acoustic cavitation

acoustic cavitation

[ə‚kü·stik ‚kav·ə′tā·shən]
(fluid mechanics)
The formation of vapor-filled bubbles in a liquid during the short periodic intervals of negative pressure, or tensile stress, that accompany the passage of a sound wave.
References in periodicals archive ?
It has been shown that an increase in permeability with cell membrane damage caused by cutting force and oxygen radicals occurs, and the resulting acoustic cavitation inhibits tumor development (16).
But here is another important parameter, the acoustic intensity (W/[m.sup.2]), where the combination of ultrasound and the increase in acoustic intensity can generate two effects, acoustic cavitation and shockwaves and modulating frequency [17].
Bubbles created by acoustic cavitation are employed in sonochemistry and other industrial processes, such as cleaning, mixing, and water treatment [1-6].
Zhang et al., "The correlation between acoustic cavitation and sonoporation involved in ultrasound-mediated DNA transfection with polyethylenimine (PEI) in vitro," Journal of Controlled Release, vol.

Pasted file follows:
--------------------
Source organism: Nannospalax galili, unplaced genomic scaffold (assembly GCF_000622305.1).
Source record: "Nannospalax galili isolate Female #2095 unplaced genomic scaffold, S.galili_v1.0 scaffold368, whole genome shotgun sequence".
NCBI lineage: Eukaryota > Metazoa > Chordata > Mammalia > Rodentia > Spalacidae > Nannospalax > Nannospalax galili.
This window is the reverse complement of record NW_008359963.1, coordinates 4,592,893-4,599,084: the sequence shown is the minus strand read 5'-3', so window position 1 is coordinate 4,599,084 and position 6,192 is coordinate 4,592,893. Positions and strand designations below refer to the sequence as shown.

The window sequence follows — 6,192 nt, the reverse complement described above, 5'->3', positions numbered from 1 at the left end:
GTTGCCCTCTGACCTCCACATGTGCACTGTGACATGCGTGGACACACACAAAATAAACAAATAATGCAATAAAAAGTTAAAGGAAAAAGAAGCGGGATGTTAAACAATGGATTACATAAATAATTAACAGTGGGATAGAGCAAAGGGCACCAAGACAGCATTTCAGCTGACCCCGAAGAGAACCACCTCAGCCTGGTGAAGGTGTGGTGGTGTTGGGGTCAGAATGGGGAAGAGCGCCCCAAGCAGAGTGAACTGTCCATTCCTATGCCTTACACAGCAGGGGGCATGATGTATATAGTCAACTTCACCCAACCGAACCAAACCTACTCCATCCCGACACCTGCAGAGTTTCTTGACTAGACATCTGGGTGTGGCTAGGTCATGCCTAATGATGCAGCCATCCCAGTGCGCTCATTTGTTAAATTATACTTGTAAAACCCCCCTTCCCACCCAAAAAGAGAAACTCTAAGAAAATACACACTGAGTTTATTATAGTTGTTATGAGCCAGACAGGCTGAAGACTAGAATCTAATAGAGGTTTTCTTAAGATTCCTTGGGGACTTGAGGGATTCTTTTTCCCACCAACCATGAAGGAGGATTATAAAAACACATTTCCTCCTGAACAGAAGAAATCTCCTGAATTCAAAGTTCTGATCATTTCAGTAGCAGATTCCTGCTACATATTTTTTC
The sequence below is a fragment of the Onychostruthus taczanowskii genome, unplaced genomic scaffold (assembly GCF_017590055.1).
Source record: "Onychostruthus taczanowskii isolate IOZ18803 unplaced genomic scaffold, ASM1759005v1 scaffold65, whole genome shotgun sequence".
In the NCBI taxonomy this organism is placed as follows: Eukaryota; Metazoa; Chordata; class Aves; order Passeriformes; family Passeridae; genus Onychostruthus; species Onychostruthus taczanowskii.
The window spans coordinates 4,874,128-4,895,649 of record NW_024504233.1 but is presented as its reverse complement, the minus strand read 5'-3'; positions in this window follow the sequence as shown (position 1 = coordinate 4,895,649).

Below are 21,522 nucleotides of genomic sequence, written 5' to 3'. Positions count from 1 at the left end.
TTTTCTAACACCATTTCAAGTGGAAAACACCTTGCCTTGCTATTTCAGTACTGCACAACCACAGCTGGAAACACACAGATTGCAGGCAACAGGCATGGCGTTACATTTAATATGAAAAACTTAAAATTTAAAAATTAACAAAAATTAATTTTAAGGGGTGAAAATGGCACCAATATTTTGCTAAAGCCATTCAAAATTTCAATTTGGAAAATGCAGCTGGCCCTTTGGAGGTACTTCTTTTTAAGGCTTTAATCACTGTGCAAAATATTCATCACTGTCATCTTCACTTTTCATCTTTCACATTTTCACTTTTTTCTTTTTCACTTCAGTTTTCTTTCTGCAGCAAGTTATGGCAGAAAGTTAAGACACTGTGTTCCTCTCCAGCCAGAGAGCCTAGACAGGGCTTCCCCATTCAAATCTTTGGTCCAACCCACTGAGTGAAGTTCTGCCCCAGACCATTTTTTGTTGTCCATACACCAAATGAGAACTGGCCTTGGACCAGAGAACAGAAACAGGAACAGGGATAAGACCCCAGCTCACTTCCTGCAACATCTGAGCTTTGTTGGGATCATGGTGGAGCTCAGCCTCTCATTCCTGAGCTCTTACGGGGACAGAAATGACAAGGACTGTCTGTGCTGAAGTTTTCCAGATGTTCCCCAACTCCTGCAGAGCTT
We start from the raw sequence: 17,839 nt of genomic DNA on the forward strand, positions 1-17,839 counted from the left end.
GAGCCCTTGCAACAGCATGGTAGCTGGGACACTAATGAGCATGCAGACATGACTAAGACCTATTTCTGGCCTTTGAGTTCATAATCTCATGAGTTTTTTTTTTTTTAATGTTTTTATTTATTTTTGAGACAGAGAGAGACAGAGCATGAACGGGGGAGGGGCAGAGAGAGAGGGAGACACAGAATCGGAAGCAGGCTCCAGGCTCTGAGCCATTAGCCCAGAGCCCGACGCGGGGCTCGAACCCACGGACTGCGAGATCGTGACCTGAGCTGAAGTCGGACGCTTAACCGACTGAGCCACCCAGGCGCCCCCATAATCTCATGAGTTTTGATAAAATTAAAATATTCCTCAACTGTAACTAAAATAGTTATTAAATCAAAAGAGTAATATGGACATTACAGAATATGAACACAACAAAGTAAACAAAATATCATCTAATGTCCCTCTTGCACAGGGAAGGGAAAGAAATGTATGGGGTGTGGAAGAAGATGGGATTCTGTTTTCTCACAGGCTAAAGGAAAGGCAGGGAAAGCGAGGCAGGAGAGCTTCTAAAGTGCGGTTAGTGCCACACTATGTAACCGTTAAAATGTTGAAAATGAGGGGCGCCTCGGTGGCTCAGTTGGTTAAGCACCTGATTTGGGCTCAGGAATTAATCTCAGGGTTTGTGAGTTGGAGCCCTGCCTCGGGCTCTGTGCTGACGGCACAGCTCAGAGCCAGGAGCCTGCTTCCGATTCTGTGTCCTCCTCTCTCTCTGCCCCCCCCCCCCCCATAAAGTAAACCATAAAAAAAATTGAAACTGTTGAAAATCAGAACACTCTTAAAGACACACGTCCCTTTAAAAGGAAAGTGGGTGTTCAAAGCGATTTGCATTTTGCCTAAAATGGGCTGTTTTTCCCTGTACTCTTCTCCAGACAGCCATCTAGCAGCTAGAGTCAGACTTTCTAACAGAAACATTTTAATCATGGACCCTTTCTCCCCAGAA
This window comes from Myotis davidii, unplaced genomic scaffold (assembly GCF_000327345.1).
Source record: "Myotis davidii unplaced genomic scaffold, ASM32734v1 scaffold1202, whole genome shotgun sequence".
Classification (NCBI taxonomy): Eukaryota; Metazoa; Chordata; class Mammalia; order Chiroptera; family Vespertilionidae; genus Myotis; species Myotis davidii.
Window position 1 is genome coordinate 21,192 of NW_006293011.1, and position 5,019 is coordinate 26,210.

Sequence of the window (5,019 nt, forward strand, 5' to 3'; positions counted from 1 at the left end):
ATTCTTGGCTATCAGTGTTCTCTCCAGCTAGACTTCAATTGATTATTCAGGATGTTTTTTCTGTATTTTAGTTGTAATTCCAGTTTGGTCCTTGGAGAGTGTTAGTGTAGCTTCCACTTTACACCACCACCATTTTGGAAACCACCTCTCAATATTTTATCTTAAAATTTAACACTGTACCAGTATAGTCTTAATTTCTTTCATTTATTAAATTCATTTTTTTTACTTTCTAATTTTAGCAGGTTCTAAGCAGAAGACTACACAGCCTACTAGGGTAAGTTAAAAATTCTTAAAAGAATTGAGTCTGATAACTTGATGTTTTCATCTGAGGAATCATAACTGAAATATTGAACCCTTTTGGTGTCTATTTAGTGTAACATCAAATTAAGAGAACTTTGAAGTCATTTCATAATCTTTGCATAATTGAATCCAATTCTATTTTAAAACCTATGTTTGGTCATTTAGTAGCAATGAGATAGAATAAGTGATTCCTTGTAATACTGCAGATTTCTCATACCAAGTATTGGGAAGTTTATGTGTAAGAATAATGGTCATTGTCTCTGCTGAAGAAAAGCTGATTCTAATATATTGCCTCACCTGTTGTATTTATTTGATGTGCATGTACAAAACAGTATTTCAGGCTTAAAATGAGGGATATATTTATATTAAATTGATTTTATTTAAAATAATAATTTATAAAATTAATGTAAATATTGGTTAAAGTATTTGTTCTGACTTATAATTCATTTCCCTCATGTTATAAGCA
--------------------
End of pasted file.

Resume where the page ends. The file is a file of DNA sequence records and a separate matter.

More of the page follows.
In particular, acoustic cavitation involves sending sound waves in the ultrasonic frequency range (>20 kHz) through a liquid medium.
It employs the acoustic cavitation of microbubbles to enhance delivery of these large molecules.
The extraction process was assisted by sonication which is based on the sonochemical phenomenon associated with acoustic cavitation [11] that helps the disruption of cell walls and facilitate the release of contents [12].
This is due to the fact that ultrasonic wave energy arises from acoustic cavitation process (acoustic cavitation) which consists of the formation, growth, and collapse (implosive collapse) of the bubble formed.
Introducing an ultrasound to the electrolytic cell resulted in acoustic cavitation. The creation of gas bubbles (both hydrogen and oxygen) on the electrodes accelerated, and steady bubbles were formed through direct diffusion.
Therefore, the sonochemistry arises not from a direct action of ultrasonic waves on molecules, but rather from the acoustic cavitation. Simply put, cavitation is a set of consequent events: nucleation, growth, and violent collapse of microbubbles in liquids submitted to ultrasonic vibrations.
Application of ultrasonic wave in remediation field is derived from acoustic cavitation: the formation, growth and implosive collapse of bubble in solution.